''There's been a sense of amnesia about this period, and students coming out of art schools have been unaware of it,'' said Natalie Ng, who assembled the Guild Hall survey with Simon Taylor, a fellow independent curator. ''Personal & Political'' shows how female artists, fed up with being overlooked by the art world or ignored by academia, tried to redefine what art could and should look like, and what it could say.

''We weren't supposed to take art-making seriously, and what we made was not supposed to be taken seriously, either,'' said the performance and installation artist Carolee Schneemann. As the feminist art movement gained momentum, some participants split ideologically from the ''politicos,'' who emphasized class struggle over issues of gender and sexuality. For artists like Louise Fishman, the ''feminist struggle'' was not to be regarded merely as ''part of a greater struggle'' defined by ''the old, male-supremacist left,'' as she wrote in Feminist Art Journal in 1972. Instead, she asserted, feminism was ''the primary struggle.'' This came to be considered the classic ''radical feminist'' position.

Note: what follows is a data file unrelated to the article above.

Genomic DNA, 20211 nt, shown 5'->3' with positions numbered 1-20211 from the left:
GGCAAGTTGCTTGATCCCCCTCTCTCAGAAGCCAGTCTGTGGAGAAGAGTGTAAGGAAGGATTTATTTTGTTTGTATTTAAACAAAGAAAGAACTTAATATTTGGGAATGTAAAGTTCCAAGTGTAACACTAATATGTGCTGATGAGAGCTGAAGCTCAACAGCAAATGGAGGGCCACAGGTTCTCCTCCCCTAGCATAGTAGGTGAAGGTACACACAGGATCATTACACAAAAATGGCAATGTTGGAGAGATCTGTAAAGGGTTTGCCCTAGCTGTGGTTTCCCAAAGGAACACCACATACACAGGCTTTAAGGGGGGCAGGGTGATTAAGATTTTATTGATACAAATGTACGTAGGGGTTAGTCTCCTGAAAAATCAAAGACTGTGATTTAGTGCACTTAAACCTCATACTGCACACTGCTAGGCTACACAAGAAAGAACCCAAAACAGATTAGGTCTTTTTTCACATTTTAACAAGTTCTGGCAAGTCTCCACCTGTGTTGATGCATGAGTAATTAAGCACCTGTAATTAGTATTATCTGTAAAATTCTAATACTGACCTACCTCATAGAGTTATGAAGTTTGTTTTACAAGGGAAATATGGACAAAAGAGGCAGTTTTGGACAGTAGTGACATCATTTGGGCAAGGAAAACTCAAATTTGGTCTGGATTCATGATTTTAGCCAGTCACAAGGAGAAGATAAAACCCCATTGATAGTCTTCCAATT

On the West Coast, the artists Judy Chicago and Miriam Schapiro, with their students in the Feminist Art Program at the California Institute of the Arts in Valencia, developed ''female imagery'' to speak to and about women's experiences. Their paintings and mixed-media works often depicted women's sexual organs or used and celebrated conventional ''women's work'' techniques like weaving, sewing and quilting. Ms. Chicago and her collaborators later produced ''The Dinner Party,'' a huge, multimedia installation now on view at the Brooklyn Museum of Art.

''We weren't doing these things to be famous, but we did want places to show our work and give us platforms from which to speak,'' said the artist Eleanor Antin. ''Often our work was autobiographical, or we used our own bodies; for us, the body was a field of politics, a social organism.'' ''Carving: A Traditional Sculpture,'' her series of photographic self-portraits from 1972, is at Guild Hall. With its scientific display of nude images made daily for a month, Ms. Antin documented her attempt to lose weight in pursuit of the perfect body seen in fashion magazines.